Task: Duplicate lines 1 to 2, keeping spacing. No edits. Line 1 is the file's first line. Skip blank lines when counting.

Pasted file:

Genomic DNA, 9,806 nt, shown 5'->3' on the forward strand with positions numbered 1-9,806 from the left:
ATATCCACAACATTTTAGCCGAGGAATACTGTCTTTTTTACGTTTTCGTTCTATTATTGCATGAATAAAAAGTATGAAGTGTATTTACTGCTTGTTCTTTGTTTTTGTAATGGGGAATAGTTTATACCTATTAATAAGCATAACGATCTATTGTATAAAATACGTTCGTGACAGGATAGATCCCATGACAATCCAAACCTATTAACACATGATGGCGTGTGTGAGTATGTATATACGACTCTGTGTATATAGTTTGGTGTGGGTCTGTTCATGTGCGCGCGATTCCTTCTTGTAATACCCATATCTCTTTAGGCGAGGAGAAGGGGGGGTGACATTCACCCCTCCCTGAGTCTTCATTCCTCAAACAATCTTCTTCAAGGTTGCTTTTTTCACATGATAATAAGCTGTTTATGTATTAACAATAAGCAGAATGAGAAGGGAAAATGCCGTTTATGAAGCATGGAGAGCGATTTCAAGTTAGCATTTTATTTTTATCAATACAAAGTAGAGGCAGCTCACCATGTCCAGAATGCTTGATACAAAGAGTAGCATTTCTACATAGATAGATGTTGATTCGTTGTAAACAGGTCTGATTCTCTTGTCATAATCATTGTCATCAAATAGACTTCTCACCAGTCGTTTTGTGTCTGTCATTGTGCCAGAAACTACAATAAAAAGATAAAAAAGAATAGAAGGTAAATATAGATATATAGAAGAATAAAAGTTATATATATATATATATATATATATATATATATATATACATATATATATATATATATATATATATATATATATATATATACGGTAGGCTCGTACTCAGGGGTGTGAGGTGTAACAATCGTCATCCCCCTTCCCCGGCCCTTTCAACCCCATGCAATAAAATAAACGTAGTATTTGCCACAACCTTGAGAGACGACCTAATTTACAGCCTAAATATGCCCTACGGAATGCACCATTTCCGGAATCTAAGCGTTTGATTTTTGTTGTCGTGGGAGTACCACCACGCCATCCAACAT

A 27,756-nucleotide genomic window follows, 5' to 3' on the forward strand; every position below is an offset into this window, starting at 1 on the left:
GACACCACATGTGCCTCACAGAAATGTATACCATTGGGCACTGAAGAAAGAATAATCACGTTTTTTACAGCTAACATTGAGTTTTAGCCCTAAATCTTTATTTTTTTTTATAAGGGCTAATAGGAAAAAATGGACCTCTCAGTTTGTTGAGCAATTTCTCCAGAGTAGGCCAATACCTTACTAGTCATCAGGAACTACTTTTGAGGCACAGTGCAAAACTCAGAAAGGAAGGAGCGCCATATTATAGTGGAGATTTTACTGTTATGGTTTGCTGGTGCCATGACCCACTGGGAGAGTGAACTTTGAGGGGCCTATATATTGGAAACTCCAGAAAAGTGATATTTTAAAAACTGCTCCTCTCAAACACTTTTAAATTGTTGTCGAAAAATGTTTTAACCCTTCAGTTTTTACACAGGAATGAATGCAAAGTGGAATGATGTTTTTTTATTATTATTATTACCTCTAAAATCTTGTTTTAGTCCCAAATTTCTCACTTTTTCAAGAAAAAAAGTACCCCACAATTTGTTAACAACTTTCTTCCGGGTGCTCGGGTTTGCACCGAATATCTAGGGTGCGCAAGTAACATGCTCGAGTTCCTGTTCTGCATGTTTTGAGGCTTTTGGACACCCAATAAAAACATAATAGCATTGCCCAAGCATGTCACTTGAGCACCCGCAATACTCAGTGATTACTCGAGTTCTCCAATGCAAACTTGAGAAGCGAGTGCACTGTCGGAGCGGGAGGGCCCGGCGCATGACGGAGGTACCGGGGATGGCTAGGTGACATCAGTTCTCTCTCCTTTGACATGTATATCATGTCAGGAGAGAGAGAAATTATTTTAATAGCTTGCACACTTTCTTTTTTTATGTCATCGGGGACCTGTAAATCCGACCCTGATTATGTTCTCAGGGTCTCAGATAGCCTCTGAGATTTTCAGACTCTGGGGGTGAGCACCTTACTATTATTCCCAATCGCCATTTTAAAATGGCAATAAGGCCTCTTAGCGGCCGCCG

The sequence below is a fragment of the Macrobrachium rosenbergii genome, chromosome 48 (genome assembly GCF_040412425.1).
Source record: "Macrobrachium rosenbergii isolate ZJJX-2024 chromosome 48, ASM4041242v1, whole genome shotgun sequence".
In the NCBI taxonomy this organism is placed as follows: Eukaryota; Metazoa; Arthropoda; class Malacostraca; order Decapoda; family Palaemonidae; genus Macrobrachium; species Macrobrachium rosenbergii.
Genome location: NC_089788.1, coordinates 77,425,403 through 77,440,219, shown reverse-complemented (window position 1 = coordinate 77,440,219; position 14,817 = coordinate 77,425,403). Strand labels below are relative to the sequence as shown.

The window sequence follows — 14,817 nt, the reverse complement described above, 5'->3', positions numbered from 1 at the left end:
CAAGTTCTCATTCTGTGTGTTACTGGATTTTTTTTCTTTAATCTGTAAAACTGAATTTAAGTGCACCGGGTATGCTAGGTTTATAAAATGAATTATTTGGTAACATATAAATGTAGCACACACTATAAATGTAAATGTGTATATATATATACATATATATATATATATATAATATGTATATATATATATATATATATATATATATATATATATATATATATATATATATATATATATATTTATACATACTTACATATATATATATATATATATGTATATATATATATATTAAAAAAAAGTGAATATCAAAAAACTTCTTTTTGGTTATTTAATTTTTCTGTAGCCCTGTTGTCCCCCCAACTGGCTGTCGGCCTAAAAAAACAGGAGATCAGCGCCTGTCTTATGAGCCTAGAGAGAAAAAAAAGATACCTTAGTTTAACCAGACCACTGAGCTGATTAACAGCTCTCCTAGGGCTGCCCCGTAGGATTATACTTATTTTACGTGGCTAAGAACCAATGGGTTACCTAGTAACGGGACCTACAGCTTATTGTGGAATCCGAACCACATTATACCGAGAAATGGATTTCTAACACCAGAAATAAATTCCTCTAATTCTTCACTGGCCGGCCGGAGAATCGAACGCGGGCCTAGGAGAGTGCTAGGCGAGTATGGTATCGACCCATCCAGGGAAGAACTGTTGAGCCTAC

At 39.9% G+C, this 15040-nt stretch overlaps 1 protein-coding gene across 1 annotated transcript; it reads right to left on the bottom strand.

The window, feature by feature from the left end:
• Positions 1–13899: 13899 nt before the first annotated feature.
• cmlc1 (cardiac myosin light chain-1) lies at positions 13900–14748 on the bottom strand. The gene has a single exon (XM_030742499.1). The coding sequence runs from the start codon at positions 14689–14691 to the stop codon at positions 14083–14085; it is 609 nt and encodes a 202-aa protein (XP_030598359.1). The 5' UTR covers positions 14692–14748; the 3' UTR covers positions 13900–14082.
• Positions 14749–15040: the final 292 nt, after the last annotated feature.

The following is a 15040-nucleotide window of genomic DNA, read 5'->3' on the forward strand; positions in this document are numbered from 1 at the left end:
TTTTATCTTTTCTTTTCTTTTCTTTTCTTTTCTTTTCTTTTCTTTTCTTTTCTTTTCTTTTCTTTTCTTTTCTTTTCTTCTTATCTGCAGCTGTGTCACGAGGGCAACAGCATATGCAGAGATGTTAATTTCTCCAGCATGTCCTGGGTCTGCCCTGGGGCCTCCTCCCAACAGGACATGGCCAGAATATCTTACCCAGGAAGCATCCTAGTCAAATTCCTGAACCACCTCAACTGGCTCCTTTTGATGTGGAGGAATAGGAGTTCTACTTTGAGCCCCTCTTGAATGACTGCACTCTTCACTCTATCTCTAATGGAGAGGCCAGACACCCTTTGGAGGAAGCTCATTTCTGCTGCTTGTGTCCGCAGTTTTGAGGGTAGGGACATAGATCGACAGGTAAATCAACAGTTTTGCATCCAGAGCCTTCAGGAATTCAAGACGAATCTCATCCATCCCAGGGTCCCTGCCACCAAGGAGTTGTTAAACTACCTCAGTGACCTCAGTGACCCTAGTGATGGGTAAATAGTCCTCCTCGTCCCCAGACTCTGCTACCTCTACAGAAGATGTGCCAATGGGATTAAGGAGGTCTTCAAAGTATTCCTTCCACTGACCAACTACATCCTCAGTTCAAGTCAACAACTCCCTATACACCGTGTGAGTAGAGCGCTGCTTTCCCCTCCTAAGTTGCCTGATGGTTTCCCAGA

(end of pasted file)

Genomic DNA, 9,806 nt, shown 5'->3' on the forward strand with positions numbered 1-9,806 from the left:
ATATCCACAACATTTTAGCCGAGGAATACTGTCTTTTTTACGTTTTCGTTCTATTATTGCATGAATAAAAAGTATGAAGTGTATTTACTGCTTGTTCTTTGTTTTTGTAATGGGGAATAGTTTATACCTATTAATAAGCATAACGATCTATTGTATAAAATACGTTCGTGACAGGATAGATCCCATGACAATCCAAACCTATTAACACATGATGGCGTGTGTGAGTATGTATATACGACTCTGTGTATATAGTTTGGTGTGGGTCTGTTCATGTGCGCGCGATTCCTTCTTGTAATACCCATATCTCTTTAGGCGAGGAGAAGGGGGGGTGACATTCACCCCTCCCTGAGTCTTCATTCCTCAAACAATCTTCTTCAAGGTTGCTTTTTTCACATGATAATAAGCTGTTTATGTATTAACAATAAGCAGAATGAGAAGGGAAAATGCCGTTTATGAAGCATGGAGAGCGATTTCAAGTTAGCATTTTATTTTTATCAATACAAAGTAGAGGCAGCTCACCATGTCCAGAATGCTTGATACAAAGAGTAGCATTTCTACATAGATAGATGTTGATTCGTTGTAAACAGGTCTGATTCTCTTGTCATAATCATTGTCATCAAATAGACTTCTCACCAGTCGTTTTGTGTCTGTCATTGTGCCAGAAACTACAATAAAAAGATAAAAAAGAATAGAAGGTAAATATAGATATATAGAAGAATAAAAGTTATATATATATATATATATATATATATATATATATATACATATATATATATATATATATATATATATATATATATATATACGGTAGGCTCGTACTCAGGGGTGTGAGGTGTAACAATCGTCATCCCCCTTCCCCGGCCCTTTCAACCCCATGCAATAAAATAAACGTAGTATTTGCCACAACCTTGAGAGACGACCTAATTTACAGCCTAAATATGCCCTACGGAATGCACCATTTCCGGAATCTAAGCGTTTGATTTTTGTTGTCGTGGGAGTACCACCACGCCATCCAACAT